The idea that the actions and biology of human beings can simply be reduced to the structure of their genes is an example of reductionism. This is a form of logic which says that to understand anything we have to break it down into its smallest parts. To understand the properties of matter we break it down into molecules and atoms.
We can trace the rise of reductionism to the bourgeois revolutions of the 17th and 18th centuries. Before this time the natural philosophers who looked at nature saw it as one mystical whole. Everything was ordained by god and the job of the natural philosopher was to try to understand the world god had created.
Under the emerging capitalist society a new view arose. The new factories needed individuals who were free to sell their labour. Society was seen as being made of atomised individuals free to move from role to role. The properties of society resulted from the sum of the properties of the individuals. The new science mirrored this view. Rather than seeing nature as a mystical whole, it saw nature as something which could be explained by breaking it down into its constituent parts. This way of thinking has to a large extent persisted to the present.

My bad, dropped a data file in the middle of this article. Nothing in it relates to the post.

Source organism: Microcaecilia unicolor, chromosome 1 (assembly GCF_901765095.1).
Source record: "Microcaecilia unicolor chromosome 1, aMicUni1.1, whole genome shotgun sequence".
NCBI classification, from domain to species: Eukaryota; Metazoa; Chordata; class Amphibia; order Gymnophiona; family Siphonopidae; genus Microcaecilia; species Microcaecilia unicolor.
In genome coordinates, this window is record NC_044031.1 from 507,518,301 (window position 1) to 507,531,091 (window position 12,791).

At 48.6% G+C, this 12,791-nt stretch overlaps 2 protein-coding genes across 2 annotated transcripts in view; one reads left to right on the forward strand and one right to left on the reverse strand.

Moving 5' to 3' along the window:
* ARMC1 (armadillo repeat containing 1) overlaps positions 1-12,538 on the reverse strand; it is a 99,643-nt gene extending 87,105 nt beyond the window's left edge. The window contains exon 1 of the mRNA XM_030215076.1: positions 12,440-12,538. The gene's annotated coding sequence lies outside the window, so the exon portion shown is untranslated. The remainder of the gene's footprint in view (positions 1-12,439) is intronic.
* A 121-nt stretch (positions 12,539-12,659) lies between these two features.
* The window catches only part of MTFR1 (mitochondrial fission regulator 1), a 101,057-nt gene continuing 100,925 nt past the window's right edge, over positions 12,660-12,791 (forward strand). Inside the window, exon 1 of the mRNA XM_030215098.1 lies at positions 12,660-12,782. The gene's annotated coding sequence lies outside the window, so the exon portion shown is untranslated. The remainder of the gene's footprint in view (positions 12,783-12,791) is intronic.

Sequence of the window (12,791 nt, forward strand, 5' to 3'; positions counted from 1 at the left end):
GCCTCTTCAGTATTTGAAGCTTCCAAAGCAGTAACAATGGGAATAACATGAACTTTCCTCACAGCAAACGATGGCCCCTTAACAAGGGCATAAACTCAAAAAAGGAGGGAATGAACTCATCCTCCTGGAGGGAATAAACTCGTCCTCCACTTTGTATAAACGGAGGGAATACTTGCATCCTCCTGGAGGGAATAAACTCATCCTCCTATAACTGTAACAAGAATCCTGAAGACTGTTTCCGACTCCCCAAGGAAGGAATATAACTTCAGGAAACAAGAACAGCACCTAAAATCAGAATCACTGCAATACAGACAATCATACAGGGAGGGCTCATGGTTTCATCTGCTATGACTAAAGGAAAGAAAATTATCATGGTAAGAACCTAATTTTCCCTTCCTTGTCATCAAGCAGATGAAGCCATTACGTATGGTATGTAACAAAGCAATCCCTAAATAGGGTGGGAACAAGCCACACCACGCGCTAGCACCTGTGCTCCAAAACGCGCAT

Explaining where reductionism comes from is not the same thing as proving that it is wrong. Indeed reductionism has proved tremendously powerful at tackling simple systems. But it falls down when dealing with complex systems.
An alternative way of approaching genetics has been outlined by Steven Rose, R C Lewontin and others in the dialectical biology group. Instead of making DNA the master molecule and describing genes as making proteins, they describe genes as simply a part of a complex biochemical system. By themselves genes make nothing. It is only by interacting with the other chemicals inside the cell that proteins are produced. In turn, which proteins are synthesised and which are not is determined by a complex dialectical interaction between the cell and its environment.